Gutfeld's winding road to right-wing punditry began as a student at UC-Berkeley during the 1980s. There he developed hatred for the left rooted in splenetic tendencies and cultural resentments more than any engagement with campus protest. Thirty years later, Gutfeld still doesn't know anything about the era he says forged his political identity. In The Joy of Hate, he shrugs off the debate over Reagan's Central America policies by calling it a bunch of "stupid crap" about which he says he'd "be lying if I told you I had a clue." This is just one of many similar asides, and after a while you start to wonder if it's part of an act when he jokes about not knowing the major combatants of World War II. Such self-denigrating honesty might not fortify Gutfeld's qualifications as an ascendant pundit, but it should at least have given his book a sole endearing quality. But it doesn't. The host of Fox News' The Five and Red Eye (and sometimes sub for Bill O'Reilly) isn't really being self-deprecating. He's bragging.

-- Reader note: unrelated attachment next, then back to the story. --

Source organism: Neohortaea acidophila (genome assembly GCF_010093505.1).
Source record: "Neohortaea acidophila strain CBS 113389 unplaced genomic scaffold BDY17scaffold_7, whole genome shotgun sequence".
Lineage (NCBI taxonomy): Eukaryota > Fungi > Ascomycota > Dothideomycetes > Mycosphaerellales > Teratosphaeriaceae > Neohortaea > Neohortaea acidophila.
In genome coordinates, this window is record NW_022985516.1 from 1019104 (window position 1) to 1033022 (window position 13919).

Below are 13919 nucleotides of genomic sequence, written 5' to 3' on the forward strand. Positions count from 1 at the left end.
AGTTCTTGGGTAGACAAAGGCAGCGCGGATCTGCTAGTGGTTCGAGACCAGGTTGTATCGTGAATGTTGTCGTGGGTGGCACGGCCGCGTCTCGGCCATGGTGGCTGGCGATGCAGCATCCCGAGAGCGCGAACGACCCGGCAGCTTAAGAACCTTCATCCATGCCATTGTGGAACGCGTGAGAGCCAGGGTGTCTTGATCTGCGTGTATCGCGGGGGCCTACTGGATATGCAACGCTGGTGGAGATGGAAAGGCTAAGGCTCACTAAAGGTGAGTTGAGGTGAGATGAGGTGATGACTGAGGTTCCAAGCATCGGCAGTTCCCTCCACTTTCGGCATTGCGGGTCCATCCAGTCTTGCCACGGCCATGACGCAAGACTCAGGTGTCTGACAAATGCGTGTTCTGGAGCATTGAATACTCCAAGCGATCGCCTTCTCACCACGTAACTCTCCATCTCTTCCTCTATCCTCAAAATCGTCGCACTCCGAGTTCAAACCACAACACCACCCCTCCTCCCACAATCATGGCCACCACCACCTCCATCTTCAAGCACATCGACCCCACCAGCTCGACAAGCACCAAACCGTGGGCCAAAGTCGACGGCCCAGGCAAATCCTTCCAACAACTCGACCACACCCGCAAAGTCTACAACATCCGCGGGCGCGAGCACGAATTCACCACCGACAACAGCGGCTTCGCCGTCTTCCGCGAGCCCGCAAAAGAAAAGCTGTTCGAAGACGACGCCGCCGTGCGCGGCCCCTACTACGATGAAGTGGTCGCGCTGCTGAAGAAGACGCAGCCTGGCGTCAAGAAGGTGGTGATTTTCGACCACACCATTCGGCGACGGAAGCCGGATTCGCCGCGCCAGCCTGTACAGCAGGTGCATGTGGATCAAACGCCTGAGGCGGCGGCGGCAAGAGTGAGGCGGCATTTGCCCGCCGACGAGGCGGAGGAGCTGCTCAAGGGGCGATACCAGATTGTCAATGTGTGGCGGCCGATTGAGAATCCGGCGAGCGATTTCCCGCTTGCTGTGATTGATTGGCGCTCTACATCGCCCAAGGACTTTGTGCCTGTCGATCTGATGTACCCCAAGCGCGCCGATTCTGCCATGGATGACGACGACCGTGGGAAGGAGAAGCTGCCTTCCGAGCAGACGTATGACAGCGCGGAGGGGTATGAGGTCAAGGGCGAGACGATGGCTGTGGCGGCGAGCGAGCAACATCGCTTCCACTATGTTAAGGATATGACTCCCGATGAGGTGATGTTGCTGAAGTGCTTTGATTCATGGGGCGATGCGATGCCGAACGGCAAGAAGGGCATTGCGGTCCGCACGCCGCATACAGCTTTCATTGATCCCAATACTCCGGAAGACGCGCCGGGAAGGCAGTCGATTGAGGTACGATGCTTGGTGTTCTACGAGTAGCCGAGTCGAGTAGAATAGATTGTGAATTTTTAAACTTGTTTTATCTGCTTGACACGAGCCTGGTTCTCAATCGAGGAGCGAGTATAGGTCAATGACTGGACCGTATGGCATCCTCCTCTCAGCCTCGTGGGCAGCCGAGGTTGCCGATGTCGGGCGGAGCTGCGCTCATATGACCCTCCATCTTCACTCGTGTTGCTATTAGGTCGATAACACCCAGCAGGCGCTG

Which makes Gutfeld's book worthy of note when paired with the question: What does it say about the future of conservatism that Fox News keeps expanding the role of a man-child with so little interest in or knowledge about politics?